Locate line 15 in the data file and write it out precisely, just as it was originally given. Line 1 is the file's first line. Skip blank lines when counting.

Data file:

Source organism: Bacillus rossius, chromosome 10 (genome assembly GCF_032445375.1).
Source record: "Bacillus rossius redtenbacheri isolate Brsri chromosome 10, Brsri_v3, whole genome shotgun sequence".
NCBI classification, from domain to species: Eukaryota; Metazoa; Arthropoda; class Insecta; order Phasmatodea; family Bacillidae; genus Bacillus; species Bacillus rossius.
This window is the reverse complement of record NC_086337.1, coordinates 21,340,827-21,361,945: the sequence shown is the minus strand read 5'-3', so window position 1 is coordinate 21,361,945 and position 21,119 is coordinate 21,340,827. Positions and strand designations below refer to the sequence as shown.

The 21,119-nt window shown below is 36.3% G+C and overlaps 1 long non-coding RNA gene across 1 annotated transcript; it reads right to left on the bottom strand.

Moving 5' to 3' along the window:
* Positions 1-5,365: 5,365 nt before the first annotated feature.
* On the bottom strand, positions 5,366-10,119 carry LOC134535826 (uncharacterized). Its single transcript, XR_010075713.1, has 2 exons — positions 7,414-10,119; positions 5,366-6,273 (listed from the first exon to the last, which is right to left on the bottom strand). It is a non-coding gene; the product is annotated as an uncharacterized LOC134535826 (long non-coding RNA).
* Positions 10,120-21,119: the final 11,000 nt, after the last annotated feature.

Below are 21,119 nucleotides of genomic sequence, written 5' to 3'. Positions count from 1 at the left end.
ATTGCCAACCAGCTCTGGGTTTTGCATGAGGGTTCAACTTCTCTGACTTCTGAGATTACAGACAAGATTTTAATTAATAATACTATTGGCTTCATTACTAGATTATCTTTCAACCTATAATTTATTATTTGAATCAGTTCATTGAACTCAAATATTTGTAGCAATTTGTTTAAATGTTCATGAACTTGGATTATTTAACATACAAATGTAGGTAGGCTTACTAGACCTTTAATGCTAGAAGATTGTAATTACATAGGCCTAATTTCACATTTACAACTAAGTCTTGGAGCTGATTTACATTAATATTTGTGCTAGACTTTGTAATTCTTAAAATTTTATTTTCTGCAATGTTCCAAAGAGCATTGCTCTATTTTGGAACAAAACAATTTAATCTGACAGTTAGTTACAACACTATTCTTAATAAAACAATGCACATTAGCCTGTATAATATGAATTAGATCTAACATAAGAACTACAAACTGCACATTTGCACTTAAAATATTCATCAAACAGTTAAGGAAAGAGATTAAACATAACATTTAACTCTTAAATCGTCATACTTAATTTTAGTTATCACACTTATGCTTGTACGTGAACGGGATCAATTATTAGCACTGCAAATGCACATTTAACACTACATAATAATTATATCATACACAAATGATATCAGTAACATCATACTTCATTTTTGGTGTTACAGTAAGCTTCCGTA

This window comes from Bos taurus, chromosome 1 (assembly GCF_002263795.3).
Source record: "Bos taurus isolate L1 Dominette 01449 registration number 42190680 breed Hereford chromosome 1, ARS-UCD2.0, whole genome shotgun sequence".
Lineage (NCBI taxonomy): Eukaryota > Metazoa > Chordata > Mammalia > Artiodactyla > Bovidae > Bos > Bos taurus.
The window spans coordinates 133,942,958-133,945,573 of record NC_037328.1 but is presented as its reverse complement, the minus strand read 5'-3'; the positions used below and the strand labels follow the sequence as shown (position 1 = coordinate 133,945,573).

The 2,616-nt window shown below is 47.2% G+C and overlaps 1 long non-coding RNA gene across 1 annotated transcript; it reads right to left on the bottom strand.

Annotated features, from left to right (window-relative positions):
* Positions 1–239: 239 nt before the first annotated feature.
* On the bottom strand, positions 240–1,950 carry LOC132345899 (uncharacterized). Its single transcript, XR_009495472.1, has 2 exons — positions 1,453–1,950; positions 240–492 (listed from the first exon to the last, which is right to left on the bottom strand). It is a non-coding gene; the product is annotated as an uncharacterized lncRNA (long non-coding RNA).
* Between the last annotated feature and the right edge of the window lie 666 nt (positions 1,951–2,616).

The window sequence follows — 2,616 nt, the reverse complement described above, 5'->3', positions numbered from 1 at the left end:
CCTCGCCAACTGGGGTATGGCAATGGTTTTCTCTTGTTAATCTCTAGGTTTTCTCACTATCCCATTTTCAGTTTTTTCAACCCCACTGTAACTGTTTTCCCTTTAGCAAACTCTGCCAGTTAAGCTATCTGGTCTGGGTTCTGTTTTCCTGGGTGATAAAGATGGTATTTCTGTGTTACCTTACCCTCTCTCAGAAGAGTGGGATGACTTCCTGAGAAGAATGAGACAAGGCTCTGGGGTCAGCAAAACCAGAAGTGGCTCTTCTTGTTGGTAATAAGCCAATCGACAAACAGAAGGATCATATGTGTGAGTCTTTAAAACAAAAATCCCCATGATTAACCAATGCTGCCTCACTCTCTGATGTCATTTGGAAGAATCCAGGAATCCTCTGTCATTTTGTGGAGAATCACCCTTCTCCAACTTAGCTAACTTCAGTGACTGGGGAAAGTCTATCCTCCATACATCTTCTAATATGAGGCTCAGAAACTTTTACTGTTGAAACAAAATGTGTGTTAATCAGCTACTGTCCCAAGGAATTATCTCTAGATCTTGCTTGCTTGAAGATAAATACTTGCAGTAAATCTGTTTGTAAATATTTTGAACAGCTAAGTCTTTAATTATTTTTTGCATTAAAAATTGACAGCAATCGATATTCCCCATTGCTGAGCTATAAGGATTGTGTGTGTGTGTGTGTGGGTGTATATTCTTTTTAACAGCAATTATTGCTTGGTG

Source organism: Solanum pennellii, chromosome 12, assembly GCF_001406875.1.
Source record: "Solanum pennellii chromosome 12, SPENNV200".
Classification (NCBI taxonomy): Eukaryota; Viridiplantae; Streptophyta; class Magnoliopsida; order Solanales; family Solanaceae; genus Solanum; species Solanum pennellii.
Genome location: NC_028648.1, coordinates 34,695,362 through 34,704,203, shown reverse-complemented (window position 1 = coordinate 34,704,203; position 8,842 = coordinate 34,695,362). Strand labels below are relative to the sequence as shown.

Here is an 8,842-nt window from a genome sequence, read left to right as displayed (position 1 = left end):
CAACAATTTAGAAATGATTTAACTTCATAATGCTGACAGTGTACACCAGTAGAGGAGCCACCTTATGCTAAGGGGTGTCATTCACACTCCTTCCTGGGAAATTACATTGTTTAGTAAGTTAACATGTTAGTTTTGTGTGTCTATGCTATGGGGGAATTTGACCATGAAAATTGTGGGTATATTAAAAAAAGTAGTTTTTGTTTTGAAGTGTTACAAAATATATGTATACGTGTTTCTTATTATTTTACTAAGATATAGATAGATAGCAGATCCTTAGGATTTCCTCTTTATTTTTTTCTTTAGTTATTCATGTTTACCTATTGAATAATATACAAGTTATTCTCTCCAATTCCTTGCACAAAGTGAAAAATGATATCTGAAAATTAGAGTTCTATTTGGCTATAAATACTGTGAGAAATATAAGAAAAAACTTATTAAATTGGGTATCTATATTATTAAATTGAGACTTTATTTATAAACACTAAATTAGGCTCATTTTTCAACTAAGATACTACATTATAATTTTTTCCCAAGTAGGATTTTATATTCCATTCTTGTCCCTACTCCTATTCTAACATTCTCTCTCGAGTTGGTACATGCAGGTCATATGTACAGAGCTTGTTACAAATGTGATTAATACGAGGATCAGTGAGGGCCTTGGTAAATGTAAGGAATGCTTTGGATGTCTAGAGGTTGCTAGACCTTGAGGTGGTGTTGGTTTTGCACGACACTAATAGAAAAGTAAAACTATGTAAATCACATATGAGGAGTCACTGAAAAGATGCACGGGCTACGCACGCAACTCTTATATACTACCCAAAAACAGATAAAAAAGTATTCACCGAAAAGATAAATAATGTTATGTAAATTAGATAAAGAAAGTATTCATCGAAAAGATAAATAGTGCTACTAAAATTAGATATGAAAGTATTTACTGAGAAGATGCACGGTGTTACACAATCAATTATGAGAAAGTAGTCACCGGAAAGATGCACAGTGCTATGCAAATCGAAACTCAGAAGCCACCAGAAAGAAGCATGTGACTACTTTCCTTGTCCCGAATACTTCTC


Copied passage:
The window spans coordinates 133,942,958-133,945,573 of record NC_037328.1 but is presented as its reverse complement, the minus strand read 5'-3'; the positions used below and the strand labels follow the sequence as shown (position 1 = coordinate 133,945,573).